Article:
Elementary School Principal Bans Halloween Because Maybe It’s Religious

Halloween banned Shutterstock/Kiselev Andrey Valerevich

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Each year, like clockwork, some politically-correct, busybody principal at a public, taxpayer-funded elementary school decides to take away Halloween from American schoolchildren.

This year, the principal is Angelique Brown of the Glover Community School in tiny Glover, Vermont.

Brown sent a letter home to parents this week explaining that she has banned all kids from participating in any Halloween festivities at school this year, according to The Chronicle, a local newspaper.

Thanks to the first-year principal, children at Glover Community School won’t be able to wear Halloween costumes to school this year. Brown has also cancelled the school’s customary pumpkin-carving contest.

“We need to keep religious celebrations and holidays out of schools,” Brown explained in her letter to community parents.

In a coup de grâce of sorts, Brown also appears to have changed the October 31 school cafeteria menu from “spider bellies, spider legs, and bones” to read “chicken tenders, french fries, and celery sticks.”

In her previous job, Brown was an assistant principal at a school in Groveton, New Hampshire — about an hour down the road.

Brown observed that her prior employer has been banning Halloween activities for schoolchildren for at least five years.

In 2014, principals in Connecticut — one of whom, Jeremy Visone, who holds a Ph.D. from Central Connecticut State University and fancies himself a doctor — banned Halloween at their respective schools. The letters the principals sent home reasoned that because some kids may not celebrate Halloween at home, every single kid at the school should be prevented from any sort of celebration of Halloween at school. (RELATED: Elementary Schools Ban Halloween Because Maybe Somebody Could Get Offended)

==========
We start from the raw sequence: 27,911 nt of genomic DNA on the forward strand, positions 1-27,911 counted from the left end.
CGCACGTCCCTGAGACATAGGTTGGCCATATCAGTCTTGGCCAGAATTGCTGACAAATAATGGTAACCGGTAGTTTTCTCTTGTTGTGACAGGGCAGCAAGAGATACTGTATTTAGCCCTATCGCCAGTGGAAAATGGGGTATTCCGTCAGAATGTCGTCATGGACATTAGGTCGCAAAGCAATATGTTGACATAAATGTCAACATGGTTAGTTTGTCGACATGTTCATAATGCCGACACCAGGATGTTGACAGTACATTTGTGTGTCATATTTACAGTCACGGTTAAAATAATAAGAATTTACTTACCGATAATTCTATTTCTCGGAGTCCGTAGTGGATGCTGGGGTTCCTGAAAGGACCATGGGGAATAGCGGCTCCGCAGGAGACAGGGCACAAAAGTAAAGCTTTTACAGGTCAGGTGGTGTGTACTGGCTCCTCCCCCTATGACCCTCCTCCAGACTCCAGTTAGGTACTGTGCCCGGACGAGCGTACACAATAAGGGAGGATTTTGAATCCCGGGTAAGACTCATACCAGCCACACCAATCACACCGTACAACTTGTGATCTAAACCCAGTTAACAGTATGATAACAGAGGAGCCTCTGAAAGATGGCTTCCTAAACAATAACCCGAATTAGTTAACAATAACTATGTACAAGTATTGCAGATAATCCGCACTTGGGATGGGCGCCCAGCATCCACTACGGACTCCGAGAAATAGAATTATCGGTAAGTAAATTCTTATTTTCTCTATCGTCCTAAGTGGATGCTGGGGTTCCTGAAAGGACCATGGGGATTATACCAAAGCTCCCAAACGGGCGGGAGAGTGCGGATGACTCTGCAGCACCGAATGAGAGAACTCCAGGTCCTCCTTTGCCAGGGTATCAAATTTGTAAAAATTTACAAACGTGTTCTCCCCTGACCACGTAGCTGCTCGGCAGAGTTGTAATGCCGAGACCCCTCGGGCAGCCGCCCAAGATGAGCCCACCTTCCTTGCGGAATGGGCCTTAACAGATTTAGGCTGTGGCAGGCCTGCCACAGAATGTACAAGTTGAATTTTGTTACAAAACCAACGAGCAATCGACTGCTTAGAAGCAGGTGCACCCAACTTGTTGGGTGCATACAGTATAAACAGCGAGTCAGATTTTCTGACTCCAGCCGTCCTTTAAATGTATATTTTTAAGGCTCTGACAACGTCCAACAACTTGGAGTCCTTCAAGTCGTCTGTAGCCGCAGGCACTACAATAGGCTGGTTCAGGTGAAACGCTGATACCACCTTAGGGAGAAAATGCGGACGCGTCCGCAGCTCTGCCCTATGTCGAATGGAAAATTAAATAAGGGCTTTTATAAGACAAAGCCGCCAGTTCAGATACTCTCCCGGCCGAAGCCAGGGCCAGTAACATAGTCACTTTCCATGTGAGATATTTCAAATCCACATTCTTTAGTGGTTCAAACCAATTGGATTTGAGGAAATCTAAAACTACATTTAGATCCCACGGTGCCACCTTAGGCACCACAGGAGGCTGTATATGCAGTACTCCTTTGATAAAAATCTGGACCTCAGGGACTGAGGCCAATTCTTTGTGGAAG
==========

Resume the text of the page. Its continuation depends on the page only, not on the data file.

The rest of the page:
In 2013, an elementary school principal in the nether suburbs of Philadelphia decided to ban Halloween out of fear that somebody might be offended.

“The district must always be mindful of the sensitivity of all the members of the community with regard to holidays and celebrations of a religious, cultural or secular nature,” principal — and slapdash constitutional scholar — Orlando Taylor declared in a missive to parents. “The United States Supreme Court has ruled that school districts may not endorse, prefer, favor, promote or advance any religious beliefs.”

Also in 2013, school officials at Highland Park High School, a public high school in a ritzy North Shore suburbs of Chicago, told a student he couldn’t wear a Jesus costume on Halloween. (School Tells Christian To Change Out Of Jesus Costume On Halloween)

The student, Marshon Sanders, came to school definitely looking the part of Jesus Christ: the long locks, the big wooden cross, the crown of thorns, the red sash, the flowing robe. He faced disciplinary action almost as soon as school began because school officials worried that dressing as the central figure of Christianity could maybe, possibly upset someone.

Miraculously, after the boy’s mother came to school and gave school officials an earful, they deigned to allow Sanders to dress as Jesus after all, but he declined.

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